Johannesburg: A Trailblazer Twenty Years On


Johannesburg winning the 2001 Breeders' Cup Juvenile | Horsephotos


Del Mar, CA–While the bridge between the European turf and the American dirt is one that is rarely crossed nowadays, it has historically been the path to some of the greatest payoffs-at both the parimutuels and in the realms of international ratings and stud value-at the Breeders' Cup World Championships.

In 1991, Sheikh Albadou forged the path when backing up a win in the G1 Nunthorpe S. and runner-up efforts in the G1 Sprint Cup and G1 Prix de l'Abbaye into a first victory for a European-trained runners in a Breeders' Cup dirt race when he shocked older horses at 26-1 in the GI Breeders' Cup Sprint. The victory for the Alex Scott-trained 3-year-old provided compensation for pundits of European racing who saw the continent's great sprinter Dayjur snatch defeat from the jaws of victory just a year prior when jumping a shadow inside the final furlong of the Sprint and conceding his lead to the champion filly Safely Kept.

Indeed, Sheikh Albadou holds the coveted title of first European-trained horse to win a Breeders' Cup dirt race by a mere few hours. Later that same day at Churchill Downs, the Francois Boutin-trained Arazi came along and posted the widest-margin victory on the card and one of the great performances in the history of the meeting when rolling past the American favourite Bertrando (Skywalker) to take the Breeders' Cup Juvenile by a runaway five lengths.

While the Andre Fabre-trained Arcangues and John Gosden's Raven's Pass secured their places in history by downing America's very best in the meeting's marquee GI Breeders' Cup Classic in 1993 and 2008, respectively, it was the juvenile that once again produced a memorable result for the European contingent at Belmont Park in 2001, and 20 years on one can still look back on the performance of Johannesburg in the Juvenile-and the ambitious campaign that preceded it-with admiration.

Bred in Kentucky by Wayne G. Lyster and Jayeff 'B' Stables out of the winning Ogygian mare Myth, Johannesburg was selected by Demi O'Byrne out of the 2000 Keeneland September Yearling Sale for $200,000. Joining trainer Aidan O'Brien, Johannesburg was sent off favourite for his first trip to the post at Fairyhouse on May 30, 2001 and came home a cozy 3 1/2-length winner under Mick Kinane. Johannesburg would maintain favouritism for his next five outings and didn't once disappoint, sweeping Royal Ascot's G3 Norfolk S. and The Curragh's G3 Anglesey S. before picking off his first Group 1 when coming home a five-length winner of the G1 Phoenix S. Fourteen days' rest proved plenty for Johannesburg when he wheeled back to win the G1 Prix Morny, and he once again easily had the measure of the French-trained Zipping (Ire) (Zafonic) when taking the Dewhurst by three lengths, completing a rare European juvenile Group 1 treble.

By the autumn of 2001, the 32-year-old Aidan O'Brien was flying high. Just months removed from his first Derby win with Galileo (Ire), the young O'Brien loaded up his largest contingent yet for the Breeders' Cup (seven) at Belmont Park. O'Brien had sent out seven runners in the three Breeders' Cups prior, his first runner at the event being the 1998 Mile sixth-place finisher Second Empire (Ire) (Fairy King). Entering the 2001 Breeders' Cup, O'Brien had not yet had a winner at the meeting, though Giant's Causeway's thrilling throwdown when finishing second to Tiznow in the Classic at Churchill Downs in 2000 doubtless emboldened O'Brien to continue rolling the dice on the dirt with his European stars-let us not overlook, of course, that Giant's Causeway and Johannesburg were both American-breds from the Storm Cat sireline.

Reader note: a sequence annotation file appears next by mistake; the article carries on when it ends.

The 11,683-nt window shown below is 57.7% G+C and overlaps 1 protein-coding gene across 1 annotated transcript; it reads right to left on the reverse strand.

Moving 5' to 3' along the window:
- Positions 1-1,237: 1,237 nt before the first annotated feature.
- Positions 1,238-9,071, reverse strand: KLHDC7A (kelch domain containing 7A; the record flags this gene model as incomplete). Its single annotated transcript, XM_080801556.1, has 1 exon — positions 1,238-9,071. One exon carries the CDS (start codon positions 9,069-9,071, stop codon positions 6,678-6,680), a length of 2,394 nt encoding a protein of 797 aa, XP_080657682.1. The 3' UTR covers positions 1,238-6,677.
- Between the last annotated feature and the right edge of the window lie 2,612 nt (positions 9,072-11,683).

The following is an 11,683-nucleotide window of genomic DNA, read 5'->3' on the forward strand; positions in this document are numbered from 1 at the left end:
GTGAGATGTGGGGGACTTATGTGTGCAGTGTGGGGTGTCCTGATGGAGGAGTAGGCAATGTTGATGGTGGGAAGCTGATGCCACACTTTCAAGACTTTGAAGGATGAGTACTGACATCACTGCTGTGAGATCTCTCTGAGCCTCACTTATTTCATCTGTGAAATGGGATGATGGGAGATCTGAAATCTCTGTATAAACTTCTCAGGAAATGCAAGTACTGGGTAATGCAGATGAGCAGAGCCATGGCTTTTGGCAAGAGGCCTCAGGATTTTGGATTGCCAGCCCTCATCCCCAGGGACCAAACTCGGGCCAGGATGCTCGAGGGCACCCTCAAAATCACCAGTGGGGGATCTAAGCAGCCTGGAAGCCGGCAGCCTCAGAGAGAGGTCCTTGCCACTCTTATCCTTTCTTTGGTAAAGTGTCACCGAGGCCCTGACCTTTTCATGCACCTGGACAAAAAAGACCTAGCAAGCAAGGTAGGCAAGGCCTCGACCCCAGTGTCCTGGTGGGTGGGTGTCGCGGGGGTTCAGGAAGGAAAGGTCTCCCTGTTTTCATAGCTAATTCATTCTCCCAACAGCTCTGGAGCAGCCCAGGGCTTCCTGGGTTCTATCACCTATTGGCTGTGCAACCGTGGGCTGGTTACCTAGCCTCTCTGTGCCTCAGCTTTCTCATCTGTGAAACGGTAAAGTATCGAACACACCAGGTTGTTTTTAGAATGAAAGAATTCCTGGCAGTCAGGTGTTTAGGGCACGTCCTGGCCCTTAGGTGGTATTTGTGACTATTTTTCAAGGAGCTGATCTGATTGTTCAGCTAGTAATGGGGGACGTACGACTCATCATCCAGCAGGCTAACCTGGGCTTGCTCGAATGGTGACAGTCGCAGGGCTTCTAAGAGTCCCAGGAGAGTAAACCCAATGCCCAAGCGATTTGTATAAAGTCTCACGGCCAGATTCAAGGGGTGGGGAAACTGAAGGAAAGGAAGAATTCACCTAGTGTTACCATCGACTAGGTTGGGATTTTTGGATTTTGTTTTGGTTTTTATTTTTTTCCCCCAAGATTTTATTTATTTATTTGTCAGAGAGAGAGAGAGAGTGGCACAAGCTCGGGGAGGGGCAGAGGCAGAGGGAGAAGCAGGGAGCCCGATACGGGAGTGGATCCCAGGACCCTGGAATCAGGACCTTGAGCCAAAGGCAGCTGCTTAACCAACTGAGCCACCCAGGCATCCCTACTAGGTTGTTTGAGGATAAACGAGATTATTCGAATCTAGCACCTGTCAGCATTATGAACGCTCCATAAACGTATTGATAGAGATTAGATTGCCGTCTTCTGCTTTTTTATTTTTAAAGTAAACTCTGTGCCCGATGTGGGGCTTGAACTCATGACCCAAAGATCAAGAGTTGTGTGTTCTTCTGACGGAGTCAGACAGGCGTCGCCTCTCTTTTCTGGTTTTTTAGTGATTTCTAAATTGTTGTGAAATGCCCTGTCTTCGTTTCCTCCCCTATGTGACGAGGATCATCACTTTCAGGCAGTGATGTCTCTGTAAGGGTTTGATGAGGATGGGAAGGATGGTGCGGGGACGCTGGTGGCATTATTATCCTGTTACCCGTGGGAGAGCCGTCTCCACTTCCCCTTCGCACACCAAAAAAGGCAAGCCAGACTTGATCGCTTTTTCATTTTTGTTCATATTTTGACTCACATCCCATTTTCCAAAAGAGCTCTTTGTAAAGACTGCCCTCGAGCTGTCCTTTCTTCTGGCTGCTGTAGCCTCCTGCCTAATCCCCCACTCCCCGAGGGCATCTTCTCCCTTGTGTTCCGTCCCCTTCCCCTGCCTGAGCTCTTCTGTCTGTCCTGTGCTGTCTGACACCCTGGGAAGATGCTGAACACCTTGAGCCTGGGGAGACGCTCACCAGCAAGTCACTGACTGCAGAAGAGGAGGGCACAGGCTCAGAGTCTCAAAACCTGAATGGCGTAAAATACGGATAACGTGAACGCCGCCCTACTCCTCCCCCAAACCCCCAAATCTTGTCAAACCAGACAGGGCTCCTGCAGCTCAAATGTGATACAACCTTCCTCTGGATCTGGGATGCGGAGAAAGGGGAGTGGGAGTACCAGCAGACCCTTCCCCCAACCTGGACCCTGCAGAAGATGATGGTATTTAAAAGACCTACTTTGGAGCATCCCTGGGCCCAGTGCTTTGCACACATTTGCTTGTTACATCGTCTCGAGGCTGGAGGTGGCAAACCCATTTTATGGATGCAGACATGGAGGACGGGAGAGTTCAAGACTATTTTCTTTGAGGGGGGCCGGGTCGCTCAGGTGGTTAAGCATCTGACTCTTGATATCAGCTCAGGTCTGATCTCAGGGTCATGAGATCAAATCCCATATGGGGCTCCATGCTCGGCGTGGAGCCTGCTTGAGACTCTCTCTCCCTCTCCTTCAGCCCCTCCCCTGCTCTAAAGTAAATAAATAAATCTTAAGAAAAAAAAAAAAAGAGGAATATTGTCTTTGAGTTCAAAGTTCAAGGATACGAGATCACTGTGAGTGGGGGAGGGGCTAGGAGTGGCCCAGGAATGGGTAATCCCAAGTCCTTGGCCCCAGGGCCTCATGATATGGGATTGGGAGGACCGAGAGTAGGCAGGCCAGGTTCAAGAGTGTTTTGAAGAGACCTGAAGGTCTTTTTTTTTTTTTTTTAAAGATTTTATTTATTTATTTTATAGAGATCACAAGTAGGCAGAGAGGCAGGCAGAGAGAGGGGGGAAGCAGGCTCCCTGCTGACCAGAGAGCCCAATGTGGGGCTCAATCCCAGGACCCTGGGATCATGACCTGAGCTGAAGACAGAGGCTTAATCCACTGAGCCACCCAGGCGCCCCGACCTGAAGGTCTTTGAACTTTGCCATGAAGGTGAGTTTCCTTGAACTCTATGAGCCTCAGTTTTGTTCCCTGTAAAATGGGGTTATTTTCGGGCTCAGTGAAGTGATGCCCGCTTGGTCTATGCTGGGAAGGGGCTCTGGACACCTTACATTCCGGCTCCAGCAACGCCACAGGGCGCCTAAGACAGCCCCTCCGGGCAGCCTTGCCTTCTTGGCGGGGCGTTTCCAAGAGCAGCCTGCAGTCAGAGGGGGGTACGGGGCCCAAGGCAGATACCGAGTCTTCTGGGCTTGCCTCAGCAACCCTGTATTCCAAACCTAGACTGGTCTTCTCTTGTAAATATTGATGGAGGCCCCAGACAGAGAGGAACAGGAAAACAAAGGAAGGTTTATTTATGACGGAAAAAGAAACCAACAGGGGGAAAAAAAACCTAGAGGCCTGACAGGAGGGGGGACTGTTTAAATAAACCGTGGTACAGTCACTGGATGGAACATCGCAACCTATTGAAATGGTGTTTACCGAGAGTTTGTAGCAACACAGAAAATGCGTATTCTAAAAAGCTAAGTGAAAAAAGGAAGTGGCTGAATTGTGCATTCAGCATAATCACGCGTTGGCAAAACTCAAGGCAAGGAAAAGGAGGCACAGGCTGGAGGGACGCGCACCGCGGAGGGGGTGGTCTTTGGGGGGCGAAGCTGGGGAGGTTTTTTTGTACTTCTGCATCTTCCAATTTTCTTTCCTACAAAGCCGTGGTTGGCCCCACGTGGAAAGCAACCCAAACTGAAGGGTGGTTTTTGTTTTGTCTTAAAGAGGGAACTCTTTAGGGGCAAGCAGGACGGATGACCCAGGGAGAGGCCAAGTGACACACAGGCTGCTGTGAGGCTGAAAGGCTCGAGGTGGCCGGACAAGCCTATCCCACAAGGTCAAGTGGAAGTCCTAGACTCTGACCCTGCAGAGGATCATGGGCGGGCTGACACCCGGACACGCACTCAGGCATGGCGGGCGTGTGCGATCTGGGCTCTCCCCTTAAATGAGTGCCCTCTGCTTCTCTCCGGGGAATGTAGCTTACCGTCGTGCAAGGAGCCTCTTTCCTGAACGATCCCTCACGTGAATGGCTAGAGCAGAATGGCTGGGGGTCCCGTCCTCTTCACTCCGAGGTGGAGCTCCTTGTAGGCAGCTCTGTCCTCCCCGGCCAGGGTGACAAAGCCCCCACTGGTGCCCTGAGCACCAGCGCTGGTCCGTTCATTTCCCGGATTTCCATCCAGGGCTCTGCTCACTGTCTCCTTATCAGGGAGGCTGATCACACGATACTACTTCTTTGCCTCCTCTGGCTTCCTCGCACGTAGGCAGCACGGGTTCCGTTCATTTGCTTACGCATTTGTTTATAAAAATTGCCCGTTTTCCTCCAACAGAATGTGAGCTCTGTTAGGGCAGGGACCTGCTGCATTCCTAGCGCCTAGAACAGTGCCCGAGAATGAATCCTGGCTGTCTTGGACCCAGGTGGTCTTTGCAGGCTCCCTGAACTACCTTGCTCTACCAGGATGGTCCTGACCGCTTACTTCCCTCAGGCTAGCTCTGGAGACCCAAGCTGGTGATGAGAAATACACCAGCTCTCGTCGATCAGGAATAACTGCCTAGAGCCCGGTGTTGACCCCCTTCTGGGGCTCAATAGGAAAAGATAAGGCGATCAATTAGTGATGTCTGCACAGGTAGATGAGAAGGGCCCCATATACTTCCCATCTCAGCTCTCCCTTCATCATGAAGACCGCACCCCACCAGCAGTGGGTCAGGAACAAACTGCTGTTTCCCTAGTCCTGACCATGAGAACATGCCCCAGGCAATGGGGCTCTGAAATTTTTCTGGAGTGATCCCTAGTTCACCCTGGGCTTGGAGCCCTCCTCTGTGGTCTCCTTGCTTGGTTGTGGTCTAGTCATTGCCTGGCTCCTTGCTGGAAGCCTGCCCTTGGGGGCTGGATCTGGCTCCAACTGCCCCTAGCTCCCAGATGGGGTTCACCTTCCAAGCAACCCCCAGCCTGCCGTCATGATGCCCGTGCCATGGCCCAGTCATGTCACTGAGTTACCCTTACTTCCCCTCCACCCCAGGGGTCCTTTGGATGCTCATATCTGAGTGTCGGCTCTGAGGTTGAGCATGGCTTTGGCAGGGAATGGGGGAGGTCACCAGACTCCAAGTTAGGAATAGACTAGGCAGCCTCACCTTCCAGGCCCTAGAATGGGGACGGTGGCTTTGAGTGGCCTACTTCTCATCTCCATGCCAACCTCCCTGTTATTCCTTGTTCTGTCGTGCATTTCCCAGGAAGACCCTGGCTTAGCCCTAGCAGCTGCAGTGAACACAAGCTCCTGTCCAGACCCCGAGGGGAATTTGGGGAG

O'Brien's day at the Breeders' Cup on Oct. 27, 2001, started decently enough, with Bach (Ire) (Caerleon) finishing best of his first three runners to pick up third in the Mile. Johannesburg, however, would take things into an entirely different stratosphere in the Juvenile. Not favoured for the first time in his career, with punters coming in droves for the GI Champagne S. winner Officer and also the GI Hopeful S. scorer Came Home, Johannesburg was let go at more than 7-1 and was initially caught flat-footed when the gates opened. The European champion was soon slicing up the rail, however, under Kinane, and by the time they passed the second furlong Johannesburg was stalking the front-running duel of Officer and Came Home, who were locked neck-and-neck while setting honest but not breakneck fractions. Officer had his head in front at the top of the lane but it was soon apparent he was in deep, with Siphonic squeezing through on the fence to head him, while in behind Johannesburg took back briefly to find clear runway. Once he did, the race was sewn up in a matter of strides, with Johannesburg unleashing a powerful turn of foot to sweep past the front runners while holding at bay the fast-finishing longshot Repent. Officer-whose sire Bertrando was incidentally second to Arazi as the heavy favourite in the same race 10 years prior and runner-up to Arcangues in the Classic two years later-could manage just fifth.